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Legal updates

25 September 2011 Commercial property

Legislation protects residential tenants from excessive service charges. Before entering into contracts to provide services or carry out works relating to residential properties, you should consider whether you need to consult with your tenants. If you fail to consult when required, you will only be able to recoup the statutory maximum, unless you receive dispensation from the Leasehold Valuation Tribunal (LVT). What is a service charge? A service charge is an amount payable by your tenant as part of or in addition to their rent. Service charges may vary according to the costs or estimated costs incurred in connection with the matters for which the service charge is payable. Service charges must be reasonable You can request that your tenant pays you a service charge for costs you incur for: Services Repairs…
09 September 2011 Employment advice

When a business wants to make a change to the terms and conditions of its employees, it often goes through a process of consultation, seeking agreement to the changes. If, after the consultation period, all or some of the employees do not agree to the proposed changes, the business may be able to dismiss these employees fairly for some other substantial reason (SOSR), offering employment on new terms and conditions. In a recent case, a company asked its employees to take a 5% pay cut after a fall in the company's sales and profits. Following a company-wide consultation, only two employees refused to agree to the change. The company terminated their employment and offered new terms and conditions on the reduced pay. The Employment Appeal Tribunal held that the dismissal was fair for SOSR. The…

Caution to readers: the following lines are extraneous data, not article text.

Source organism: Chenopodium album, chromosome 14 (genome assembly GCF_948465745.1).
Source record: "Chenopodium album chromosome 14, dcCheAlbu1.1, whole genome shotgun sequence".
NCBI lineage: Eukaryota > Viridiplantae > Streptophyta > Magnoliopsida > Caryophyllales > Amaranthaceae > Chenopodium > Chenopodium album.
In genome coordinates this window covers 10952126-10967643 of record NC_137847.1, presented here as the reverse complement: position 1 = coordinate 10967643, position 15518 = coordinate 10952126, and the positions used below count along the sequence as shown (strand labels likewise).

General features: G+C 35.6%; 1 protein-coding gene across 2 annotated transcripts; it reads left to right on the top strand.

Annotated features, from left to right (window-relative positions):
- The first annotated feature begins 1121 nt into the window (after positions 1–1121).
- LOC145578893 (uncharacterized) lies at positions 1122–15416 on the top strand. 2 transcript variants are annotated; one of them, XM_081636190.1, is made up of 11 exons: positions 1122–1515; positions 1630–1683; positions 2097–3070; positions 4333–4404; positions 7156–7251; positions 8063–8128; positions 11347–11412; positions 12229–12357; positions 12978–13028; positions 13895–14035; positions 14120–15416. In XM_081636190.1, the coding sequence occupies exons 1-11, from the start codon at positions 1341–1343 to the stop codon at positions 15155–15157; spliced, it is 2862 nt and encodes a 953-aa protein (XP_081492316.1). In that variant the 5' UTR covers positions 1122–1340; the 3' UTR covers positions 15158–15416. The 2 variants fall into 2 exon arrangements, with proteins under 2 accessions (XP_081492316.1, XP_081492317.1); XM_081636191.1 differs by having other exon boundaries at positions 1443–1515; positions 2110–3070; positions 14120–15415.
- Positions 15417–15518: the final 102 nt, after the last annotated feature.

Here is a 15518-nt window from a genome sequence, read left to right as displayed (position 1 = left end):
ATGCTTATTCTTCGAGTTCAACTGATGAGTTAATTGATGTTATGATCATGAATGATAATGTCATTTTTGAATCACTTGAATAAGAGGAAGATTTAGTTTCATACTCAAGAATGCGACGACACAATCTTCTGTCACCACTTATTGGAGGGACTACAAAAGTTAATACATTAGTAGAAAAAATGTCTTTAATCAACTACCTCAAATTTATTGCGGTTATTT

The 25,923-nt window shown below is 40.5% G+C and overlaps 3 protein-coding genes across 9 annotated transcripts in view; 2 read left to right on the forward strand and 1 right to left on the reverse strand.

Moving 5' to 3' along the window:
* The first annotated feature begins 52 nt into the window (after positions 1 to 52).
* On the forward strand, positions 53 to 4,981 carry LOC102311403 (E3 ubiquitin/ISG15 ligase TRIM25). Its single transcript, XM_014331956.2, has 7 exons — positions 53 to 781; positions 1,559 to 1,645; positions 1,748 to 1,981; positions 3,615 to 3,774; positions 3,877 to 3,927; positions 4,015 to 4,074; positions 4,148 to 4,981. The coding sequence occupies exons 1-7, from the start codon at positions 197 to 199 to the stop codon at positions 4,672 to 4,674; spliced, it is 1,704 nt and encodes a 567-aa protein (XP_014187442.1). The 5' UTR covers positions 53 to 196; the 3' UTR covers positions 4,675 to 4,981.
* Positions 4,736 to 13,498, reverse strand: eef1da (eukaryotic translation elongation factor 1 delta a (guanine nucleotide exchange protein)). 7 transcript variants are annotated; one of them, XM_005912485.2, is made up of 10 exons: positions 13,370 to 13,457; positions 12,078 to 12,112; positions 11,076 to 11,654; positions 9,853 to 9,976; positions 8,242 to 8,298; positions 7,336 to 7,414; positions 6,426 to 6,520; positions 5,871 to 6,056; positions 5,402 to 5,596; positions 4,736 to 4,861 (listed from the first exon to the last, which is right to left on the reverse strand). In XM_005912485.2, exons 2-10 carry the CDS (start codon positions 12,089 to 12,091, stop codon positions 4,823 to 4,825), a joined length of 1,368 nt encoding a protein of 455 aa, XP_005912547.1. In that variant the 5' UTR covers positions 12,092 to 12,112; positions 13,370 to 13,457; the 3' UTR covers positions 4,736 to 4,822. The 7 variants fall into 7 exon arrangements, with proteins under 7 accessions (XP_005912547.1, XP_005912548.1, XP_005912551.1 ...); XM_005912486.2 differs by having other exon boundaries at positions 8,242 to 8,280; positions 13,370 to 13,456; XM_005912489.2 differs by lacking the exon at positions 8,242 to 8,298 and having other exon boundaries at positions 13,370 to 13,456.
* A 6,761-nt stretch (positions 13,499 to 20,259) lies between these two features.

07 September 2011 Employment advice

A settlement agreement is the formal name given to a termination agreement between an employer and an employee. Although marked "Without Prejudice" (ie off the record), once signed the agreement becomes binding upon you and your employer. The effect of you signing a settlement agreement is that in exchange for a termination payment and any other benefits which your employer agrees to give you, you will be giving up most, if not all, of your employment-related legal rights. This means that once you have signed the agreement, you will not be able to bring any claim in respect of your employment or its termination in an Employment Tribunal, County Court or High Court. For example, you cannot bring an unfair or wrongful dismissal claim, any form of discrimination claim, any breach of contract claim or claim for…
06 September 2011 Residential property

This checklist explains what a tenancy deposit scheme (TDS) is and what a landlord's obligations are under a TDS. What is a TDS? A landlord under an assured shorthold tenancy (AST) must protect a tenant's deposit by using an authorised tenancy deposit scheme (TDS) operated by an approved scheme administrator. A TDS has two main objectives: To ensure that, when a tenant pays a deposit, it will be protected and returned to the tenant at the end of the AST, except when the landlord has a legitimate claim on it. To resolve disputes between landlords and tenants using dispute resolution rather than via the courts. There are two types of TDS: There are two types of TDS: A custodial TDS requires a landlord to pay its tenant's deposit to a…
06 September 2011 Employment advice

More than 1.3 million workers have lost their jobs during this recession and there are substantial public sector job cuts to come. Even if you do not face redundancy, it is likely that you know someone who will. It therefore pays to know your rights. If you have more than one year's employment, you may be able to claim unfair dismissal if the redundancy was not genuine or your employer did not follow the correct procedure. You have to move quickly though - you only have three months from the date your employment ends to start a claim. In following the correct procedure, your employer has to consult with you individually in a series of meetings. This gives you a chance to come up with suggestions for avoiding your redundancy, consider any other jobs your…